Help available for Affordable Care Act patients
Inside a few small rooms at Wishard Hospital, it is quiet and calm, like an island in a sea of controversy and confusion over heath care. Staffers, referred to as "navigators," are waiting with laptops and folders full of information for the phones to ring and then guide callers through the unfamiliar depths of the Federal Health Insurance Marketplace.
Melissa Masterson of Wishard-Eskenazi Health explained, "I believe people in general will be very intimidated by the system and we will be there to help."
Once the word gets out, that is.
The hospital is one of four government-selected health insurance navigators in Indiana. Soon about 100 trained staffers will help callers understand the options and regulations of the Affordable Health Care Act.
The so-called navigators can steer people through a pretty complex process, but they can only take callers so far. Navigators can ask questions and fill in answers on computerized forms, but can't recommend one insurance plan over another.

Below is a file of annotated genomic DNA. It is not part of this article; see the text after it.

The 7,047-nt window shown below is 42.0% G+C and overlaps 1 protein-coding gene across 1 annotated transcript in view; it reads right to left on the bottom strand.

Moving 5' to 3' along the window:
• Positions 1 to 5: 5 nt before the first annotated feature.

"We cannot steer the consumer to select A versus B versus C" said Masterson. "We can push the button for them, but they have to select which button to push."
Unfortunately, the navigators don't have VIP pass to HealthCare.gov. They, like a lot of Americans, are stuck in internet traffic and can't jump to the head of the line. They are locked out.
"Yes, everyone here is in the same boat," Masteron said.
It is a very big boat. In Marion County alone, an estimated 80,000 people are eligible to purchase insurance, once they navigate the internet.